Despite all that was terrible in 2020, it brought us a few eye-catching night sky events. Most recently, viewers looked up to see the “Christmas Star” with the conjunction of Saturn and Jupiter. Back in August, the Perseid meteor shower, one of a number of annual meteor showers, did not disappoint for those getting to dark skies late at night.

Then, near the end of July, there was the fly-by of Comet Neowise, with its tail trailing across the early dawn and then evening sky. Before that, Comet Atlas arrived in early May, but it broke up and fizzled out before getting close enough for most of us to see it.

Mark your calendars now for those special stargazing events for the upcoming year that make it worth staying up late — or getting up early — to gaze to the heavens.

Many of the highlights for 2021 involve the planets as they crowd together and become readily visible. On Feb. 11, the two brightest planets, Venus and Jupiter, are both in view 20 to 30 minutes before sunrise.

A huddle of planets appears on March 9 and 10 with Mercury, Jupiter and Saturn in alignment with the nearby crescent moon. Those with binoculars might even see a few of the moons of Jupiter.

Possibly the biggest treat of the year appears on May 26 with a total lunar eclipse. The last total lunar eclipse visible from Wyoming was on January 20, 2018. This 2021 one is handy for early risers, but night owls might find the timing inconvenient. The full eclipse begins at 5:11 a.m., and the show is over by 5:25 a.m.

A lunar eclipse occurs only during a full moon and when the earth, sun and moon are in alignment. The moon lacks its own light, but shines because its surface reflects the sun’s rays. During a total lunar eclipse, the earth comes between the sun and the moon and blocks any direct sunlight from reaching the moon. The sun casts the earth’s shadow on the moon’s surface and, during an eclipse it appears a brick red color due to dust in the earth’s atmosphere. That red color is why the lunar eclipse is called a “blood moon.”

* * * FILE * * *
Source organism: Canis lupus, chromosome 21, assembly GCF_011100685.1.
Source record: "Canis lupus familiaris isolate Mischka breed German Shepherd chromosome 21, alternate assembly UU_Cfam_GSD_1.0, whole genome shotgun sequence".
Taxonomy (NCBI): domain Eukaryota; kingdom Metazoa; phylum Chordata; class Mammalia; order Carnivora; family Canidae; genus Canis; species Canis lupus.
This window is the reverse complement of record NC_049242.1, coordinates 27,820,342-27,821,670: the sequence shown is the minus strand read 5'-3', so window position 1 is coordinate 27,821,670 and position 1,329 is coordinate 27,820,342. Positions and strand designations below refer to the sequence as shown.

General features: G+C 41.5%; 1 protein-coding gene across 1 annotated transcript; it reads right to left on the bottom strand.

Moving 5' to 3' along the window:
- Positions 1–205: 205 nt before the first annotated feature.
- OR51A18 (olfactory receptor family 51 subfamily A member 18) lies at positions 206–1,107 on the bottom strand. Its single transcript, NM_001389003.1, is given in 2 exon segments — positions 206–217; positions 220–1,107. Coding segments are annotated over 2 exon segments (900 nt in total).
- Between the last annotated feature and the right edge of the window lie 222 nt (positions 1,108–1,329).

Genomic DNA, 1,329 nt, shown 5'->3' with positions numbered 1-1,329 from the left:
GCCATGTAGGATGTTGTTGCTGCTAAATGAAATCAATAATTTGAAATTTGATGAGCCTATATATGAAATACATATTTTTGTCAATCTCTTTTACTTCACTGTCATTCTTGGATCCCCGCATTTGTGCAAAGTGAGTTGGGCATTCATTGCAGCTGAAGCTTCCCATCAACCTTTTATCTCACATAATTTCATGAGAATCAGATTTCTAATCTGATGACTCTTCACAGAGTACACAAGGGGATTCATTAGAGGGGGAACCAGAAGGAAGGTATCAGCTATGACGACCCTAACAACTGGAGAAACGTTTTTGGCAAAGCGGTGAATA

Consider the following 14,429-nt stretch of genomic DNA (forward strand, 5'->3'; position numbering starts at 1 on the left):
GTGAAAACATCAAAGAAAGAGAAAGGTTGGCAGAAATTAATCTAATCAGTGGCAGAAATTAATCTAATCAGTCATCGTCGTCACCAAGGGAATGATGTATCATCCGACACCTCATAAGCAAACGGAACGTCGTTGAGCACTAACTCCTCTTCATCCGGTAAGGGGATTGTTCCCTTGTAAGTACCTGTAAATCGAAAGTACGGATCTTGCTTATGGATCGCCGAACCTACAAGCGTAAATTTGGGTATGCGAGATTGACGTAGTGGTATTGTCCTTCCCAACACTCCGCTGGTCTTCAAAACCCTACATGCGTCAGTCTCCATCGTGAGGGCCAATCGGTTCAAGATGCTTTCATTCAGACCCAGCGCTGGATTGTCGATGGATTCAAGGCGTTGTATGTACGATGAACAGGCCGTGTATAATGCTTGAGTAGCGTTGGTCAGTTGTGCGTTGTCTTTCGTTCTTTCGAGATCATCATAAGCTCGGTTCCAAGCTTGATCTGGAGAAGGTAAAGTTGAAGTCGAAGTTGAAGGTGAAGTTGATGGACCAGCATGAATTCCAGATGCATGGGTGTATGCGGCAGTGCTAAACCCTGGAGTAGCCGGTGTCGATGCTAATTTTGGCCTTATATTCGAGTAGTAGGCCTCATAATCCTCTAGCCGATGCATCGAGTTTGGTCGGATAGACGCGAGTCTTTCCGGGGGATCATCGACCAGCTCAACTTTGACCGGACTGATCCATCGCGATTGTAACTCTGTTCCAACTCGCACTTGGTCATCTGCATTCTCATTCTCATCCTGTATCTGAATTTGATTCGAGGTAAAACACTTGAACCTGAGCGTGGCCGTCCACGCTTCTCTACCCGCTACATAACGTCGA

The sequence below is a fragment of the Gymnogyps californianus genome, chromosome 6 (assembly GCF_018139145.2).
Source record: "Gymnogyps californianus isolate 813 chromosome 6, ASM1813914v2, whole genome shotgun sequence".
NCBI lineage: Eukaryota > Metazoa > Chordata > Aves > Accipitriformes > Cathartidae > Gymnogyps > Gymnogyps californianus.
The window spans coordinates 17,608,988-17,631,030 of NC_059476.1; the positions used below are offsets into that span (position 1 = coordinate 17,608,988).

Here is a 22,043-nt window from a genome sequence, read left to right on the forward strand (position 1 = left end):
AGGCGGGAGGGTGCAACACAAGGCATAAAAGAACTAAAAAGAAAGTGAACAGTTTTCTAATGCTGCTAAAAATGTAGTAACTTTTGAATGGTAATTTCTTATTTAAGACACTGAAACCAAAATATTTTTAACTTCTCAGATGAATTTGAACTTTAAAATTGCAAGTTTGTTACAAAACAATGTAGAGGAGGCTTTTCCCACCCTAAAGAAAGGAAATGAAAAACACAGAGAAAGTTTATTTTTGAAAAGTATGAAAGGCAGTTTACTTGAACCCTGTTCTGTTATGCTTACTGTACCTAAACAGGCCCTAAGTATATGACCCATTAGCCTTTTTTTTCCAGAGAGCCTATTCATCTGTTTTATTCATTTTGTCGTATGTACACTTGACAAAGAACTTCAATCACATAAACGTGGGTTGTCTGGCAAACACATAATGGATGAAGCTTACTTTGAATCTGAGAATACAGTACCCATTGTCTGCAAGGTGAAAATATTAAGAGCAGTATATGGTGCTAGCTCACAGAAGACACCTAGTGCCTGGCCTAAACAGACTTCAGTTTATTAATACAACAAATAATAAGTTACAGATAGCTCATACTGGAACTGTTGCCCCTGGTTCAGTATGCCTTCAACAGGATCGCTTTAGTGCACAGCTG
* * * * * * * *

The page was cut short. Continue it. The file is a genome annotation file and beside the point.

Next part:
This is also a “super” moon. That designation is a result of the elliptical shape of the moon’s orbit. The moon’s distance from earth changes and, when the full moon coincides with when the moon is closest to earth, it is considered a “super” moon.

That isn’t the only super moon in 2021. There’s one a month early, in April. That moon, called the Pink Moon, will also be closest to earth and appear to be a smidgen larger than normal when seen on the horizon.

For the big celestial event on June 10, you’ll have to head to Canada or Greenland for the “Circle of Fire” solar eclipse. That’s when the moon, sun and earth are in one line so the lunar disk is too small to cover the entire sun, creating a ring of light around the dark lunar silhouette.

The Perseid Meteor Shower arrives again in August, peaking on August 12 and 13. The 2021 event should be a good one thanks to the dark, moonless sky. Shooting stars abound with as many as 60 visible per hour.

The Draconid meteor shower peaks on Oct. 8 but it is typically less dramatic than the Perseid shower. The shooting stars are less numerous, but they’re also slower, taking longer to cross the sky.

As we near Thanksgiving, the moon gets into the act again. On Nov. 19, a partial lunar eclipse will be visible around 2 a.m. in Wyoming. It is like a total eclipse, but there isn’t full coverage of the moon. Still, 97% of the moon will be in shadow, making it well worth getting up in the middle of the night to see.

The final big event for 2021 will require a trip to Antarctica. On Dec. 4 those in Antarctica and South Africa will be treated with a total solar eclipse. That is when the moon comes between the sun and earth and casts the darkest part of its shadow on the earth.

Wyoming residents recall the total solar eclipse that crossed Wyoming on August 21, 2017. That’s when we all donned special eclipse-gazing glasses and watched in awe as day turned to night with the sun’s corona forming a white flame encircling the moon. The next one visible from the United States isn’t until April 8, 2024.

Until then and for 2021 we’ll have to settle for one total and one partial lunar eclipse. As for visible comets in 2021, those are not as easy to predict. While comets pass overhead frequently, having one come into view without the use of a telescope is a rare treat. Stay tuned, though, in case one shows up to regale us in 2021.

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